Tennis: Cruel finale for Seles

French Open: Dogged Sanchez Vicario brushes aside sentiment and apologises to the grieving Monica
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The Independent Online
HEARD the one about the hare and the tortoise? Well, the tortoise did it again yesterday. Arantxa Sanchez Vicario won her third French Open by bamboozling Monica Seles 7-6, 0-6, 6-2, negating the admirable aggression of Seles in the way only she knows how, by blocking, stalling and frustrating the woman who was chasing the most sentimental Grand Slam title of all, five years after being stabbed on court and less than a month after the death of her father from cancer.

The Spaniard, who was watched by her distinguished compatriot, Juan Antonio Samaranch, president of the International Olympic Committee, has for some time specialised in driving opponents to despair and then to defeat and this she accomplished again at Stade Roland Garros against the heavy and sentimental favourite in an hour and 53 minutes of compelling, if not classic, tennis. There were too many unnecessary errors, particularly from Seles, for that.

Sanchez won her first French title in 1989, which is still remembered here as the Year of the Scuffler since the men's crown was captured by Michael Chang. But scuffling can be done to great purpose sometimes, as Arantxa proved once more after two years in which her form had slipped alarmingly.

Just how much this moment meant to her became clear at the end after the two women had kissed at the net. Arantxa burst copiously into tears before climbing a perilous route up some scaffolding and into the VIP box to embrace her parents and hug her Yorkshire terrier Roland (named after the stadium in which she was appearing). The Sanchez record in Paris is now an admirable three victories and three runner-up finishes. Not bad for a tortoise.

She also paid handsome tribute to her defeated opponent for appearing in Paris at all so soon after family bereavement. "I am so sorry that I beat you," she said. "You didn't deserve to lose, but one of us had to."

The final, which Seles had reached by virtue of that momentous victory over Martina Hingis, was delayed for 40 minutes when a storm broke over the stadium half an hour before the scheduled start.

As if the weather had not made the court slow enough, attendants watered it before the start, which should have encouraged Arantxa to kiss them, too. This helped to defuse some of the pace on Seles's ground shots, but she was in mightily impressive form early on, breaking in the second game as the pattern was set from the start, with Seles in full attacking flow and Sanchez defending doggedly and counter-punching when the openings came.

At 5-3 in the first set Seles served for it, only to be pegged back and taken into a tie-break when her foolish persistence with drop shots and a couple of badly-netted smashes cost her dear. Now Sanchez scented a chance and she struck. She went five points to one ahead in the tie-break, was pulled back to 5-5 but then was grateful to Seles for a couple of netted forehands which saw the Spaniard go a set up after 51 minutes.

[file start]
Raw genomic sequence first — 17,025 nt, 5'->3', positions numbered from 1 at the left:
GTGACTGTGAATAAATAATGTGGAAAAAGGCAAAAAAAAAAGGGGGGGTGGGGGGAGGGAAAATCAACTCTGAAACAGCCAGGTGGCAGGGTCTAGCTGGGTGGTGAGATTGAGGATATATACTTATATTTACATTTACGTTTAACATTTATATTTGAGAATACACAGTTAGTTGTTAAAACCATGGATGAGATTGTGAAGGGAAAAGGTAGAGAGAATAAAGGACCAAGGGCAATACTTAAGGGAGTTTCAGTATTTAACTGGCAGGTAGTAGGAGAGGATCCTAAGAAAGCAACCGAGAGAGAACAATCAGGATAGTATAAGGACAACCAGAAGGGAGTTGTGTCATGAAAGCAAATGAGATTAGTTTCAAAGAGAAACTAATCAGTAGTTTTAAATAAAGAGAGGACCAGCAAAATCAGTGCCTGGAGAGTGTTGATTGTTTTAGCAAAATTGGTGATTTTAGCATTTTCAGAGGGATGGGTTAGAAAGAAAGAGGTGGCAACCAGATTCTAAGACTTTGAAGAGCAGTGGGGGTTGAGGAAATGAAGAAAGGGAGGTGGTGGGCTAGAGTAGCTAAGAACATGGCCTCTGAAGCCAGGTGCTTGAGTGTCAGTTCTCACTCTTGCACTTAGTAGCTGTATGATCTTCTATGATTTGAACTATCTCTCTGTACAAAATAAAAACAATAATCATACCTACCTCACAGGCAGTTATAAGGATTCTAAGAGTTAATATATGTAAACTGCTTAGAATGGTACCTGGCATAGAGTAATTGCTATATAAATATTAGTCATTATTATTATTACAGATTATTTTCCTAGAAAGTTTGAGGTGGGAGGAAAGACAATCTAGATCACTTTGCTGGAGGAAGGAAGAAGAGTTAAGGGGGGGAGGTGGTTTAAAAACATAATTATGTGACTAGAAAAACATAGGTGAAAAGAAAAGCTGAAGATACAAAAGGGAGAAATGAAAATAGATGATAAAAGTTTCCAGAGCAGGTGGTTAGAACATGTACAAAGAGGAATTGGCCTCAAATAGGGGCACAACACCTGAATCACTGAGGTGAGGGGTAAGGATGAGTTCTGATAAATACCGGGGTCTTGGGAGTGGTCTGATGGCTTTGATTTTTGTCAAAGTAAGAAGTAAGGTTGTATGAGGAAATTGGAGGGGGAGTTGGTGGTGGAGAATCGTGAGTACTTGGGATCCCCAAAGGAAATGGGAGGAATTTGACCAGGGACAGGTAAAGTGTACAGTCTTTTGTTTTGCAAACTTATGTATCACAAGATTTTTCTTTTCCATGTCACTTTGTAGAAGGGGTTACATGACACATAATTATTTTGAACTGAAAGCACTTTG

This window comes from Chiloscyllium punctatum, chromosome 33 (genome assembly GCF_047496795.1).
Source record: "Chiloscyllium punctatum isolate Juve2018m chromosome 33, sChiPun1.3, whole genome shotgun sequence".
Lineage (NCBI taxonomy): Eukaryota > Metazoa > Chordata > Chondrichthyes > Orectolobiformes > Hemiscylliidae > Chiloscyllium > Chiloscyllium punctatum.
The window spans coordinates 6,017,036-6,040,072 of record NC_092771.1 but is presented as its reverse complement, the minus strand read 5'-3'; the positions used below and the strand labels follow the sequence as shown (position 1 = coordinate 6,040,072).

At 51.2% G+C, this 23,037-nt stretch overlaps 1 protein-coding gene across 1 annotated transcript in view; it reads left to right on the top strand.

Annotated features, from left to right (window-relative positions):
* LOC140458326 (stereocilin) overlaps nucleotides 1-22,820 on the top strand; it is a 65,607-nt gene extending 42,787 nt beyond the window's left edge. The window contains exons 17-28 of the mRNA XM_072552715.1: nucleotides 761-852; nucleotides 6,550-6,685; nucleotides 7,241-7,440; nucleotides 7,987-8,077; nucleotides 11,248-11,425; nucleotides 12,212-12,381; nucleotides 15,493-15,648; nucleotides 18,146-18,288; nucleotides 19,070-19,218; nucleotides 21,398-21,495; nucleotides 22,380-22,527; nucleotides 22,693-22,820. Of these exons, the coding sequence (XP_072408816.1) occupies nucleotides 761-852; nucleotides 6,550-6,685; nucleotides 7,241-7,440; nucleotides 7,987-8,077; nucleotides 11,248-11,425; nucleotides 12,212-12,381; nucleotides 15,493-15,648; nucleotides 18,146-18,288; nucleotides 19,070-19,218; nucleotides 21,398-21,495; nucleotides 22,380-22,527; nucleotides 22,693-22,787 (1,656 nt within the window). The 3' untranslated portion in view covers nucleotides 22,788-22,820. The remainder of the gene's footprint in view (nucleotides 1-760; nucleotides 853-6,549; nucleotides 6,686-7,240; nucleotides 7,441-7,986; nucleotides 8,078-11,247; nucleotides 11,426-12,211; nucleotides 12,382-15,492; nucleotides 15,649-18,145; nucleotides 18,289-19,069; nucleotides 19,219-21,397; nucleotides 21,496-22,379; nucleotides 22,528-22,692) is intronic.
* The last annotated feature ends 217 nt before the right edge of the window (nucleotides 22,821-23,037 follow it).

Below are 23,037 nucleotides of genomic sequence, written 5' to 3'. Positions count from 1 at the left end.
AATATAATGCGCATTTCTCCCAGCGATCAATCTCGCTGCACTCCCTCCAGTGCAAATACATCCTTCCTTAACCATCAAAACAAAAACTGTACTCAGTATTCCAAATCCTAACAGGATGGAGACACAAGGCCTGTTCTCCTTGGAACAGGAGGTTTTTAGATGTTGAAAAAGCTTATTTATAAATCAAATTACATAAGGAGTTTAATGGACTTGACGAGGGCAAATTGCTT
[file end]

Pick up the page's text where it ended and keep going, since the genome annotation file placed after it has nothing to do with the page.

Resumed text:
In the second set, the flow of the match was turned upside down as Seles hurtled through the first five games at a cost of six points. At this stage, Sanchez opted for what is fast becoming the bane of the women's game, the toilet break, or as the French call it, "la pause pi-pi." Seles decided she would have a break, too, on this excessively humid afternoon, then came back to close out the second set in fine style with the first and only ace of the match.

The destination of the Suzanne Lenglen Trophy was decided in the opening games of the final set as the embattled Sanchez dug deep to avert five break points on her serve. When these opportunities got away from her, Seles began to wilt visibly. She fell 3-0 behind and the contest was as good as over.

Sanchez got to match point after a typical session of scrambling was followed by a sharp cross-court backhand winner, after which a Seles volley which sailed long assured the Barcelona woman of her third French championship. After accepting the trophy, the 26-year-old Sanchez told her 24-year-old opponent: "They are calling us veterans, but we are a long way from being finished."

Seles had never tasted defeat in the French final, having won here three years in succession from 1990 to 1992 before her career, which up to that stage had included 11 Grand Slam titles, was halted when she was stabbed on court in Hamburg in April, 1993. Since coming back she has won one more Grand Slam, the Australian Open of 1996, and clearly she had been expecting more from yesterday's contest than the runner-up cheque.

But, as she pointed out, Sanchez chased everything, made fewer mistakes and seized her openings when they came along. "But I'm just happy that I got this far and I had a couple of great wins over Jana Novotna and Martina Hingis.

Explaining how she managed to rally after that disastrous second set, Sanchez said: "I knew the third set was going to be a different story, so I concentrated even more and all the work I had done paid off."

It certainly did. She is pounds 360,000 the richer today.

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